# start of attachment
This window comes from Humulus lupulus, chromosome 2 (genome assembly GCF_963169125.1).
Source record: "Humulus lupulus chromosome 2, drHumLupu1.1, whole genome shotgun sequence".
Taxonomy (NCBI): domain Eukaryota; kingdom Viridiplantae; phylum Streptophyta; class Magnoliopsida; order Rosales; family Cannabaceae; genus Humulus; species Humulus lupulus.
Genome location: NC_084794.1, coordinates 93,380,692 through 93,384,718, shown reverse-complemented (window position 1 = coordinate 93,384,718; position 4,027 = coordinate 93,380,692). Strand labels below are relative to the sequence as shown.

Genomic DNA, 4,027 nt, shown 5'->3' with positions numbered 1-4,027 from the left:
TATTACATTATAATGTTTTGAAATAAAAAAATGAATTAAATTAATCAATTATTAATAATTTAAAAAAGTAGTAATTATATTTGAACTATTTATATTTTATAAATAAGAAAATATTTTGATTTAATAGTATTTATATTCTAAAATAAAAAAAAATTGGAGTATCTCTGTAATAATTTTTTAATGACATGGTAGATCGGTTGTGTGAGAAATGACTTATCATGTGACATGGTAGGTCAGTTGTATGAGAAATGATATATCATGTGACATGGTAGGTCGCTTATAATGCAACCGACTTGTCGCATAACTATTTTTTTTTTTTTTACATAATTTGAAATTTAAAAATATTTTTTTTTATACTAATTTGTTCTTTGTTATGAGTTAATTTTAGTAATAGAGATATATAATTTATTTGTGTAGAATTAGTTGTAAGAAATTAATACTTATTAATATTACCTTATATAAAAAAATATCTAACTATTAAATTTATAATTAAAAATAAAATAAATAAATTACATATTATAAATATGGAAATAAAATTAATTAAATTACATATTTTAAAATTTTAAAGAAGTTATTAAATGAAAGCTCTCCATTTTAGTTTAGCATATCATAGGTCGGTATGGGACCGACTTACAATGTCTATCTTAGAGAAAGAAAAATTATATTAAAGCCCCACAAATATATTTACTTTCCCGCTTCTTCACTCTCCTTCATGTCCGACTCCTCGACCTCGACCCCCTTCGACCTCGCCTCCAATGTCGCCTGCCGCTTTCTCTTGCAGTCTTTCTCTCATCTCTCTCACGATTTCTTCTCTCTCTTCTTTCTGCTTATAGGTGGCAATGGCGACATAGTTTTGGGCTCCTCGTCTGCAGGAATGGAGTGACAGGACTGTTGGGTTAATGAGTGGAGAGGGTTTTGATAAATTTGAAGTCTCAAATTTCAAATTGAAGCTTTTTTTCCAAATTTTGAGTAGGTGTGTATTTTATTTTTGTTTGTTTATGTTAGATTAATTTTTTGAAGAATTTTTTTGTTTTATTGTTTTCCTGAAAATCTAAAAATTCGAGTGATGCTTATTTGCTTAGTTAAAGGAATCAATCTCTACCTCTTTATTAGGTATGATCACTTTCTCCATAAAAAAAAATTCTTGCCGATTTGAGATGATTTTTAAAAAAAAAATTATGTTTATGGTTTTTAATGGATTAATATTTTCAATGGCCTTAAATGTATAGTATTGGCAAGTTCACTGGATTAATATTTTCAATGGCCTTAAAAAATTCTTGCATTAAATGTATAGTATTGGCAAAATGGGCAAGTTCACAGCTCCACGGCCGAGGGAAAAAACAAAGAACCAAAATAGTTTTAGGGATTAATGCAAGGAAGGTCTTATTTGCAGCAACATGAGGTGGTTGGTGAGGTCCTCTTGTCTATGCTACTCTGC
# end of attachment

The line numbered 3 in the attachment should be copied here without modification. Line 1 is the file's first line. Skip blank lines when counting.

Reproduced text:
Taxonomy (NCBI): domain Eukaryota; kingdom Viridiplantae; phylum Streptophyta; class Magnoliopsida; order Rosales; family Cannabaceae; genus Humulus; species Humulus lupulus.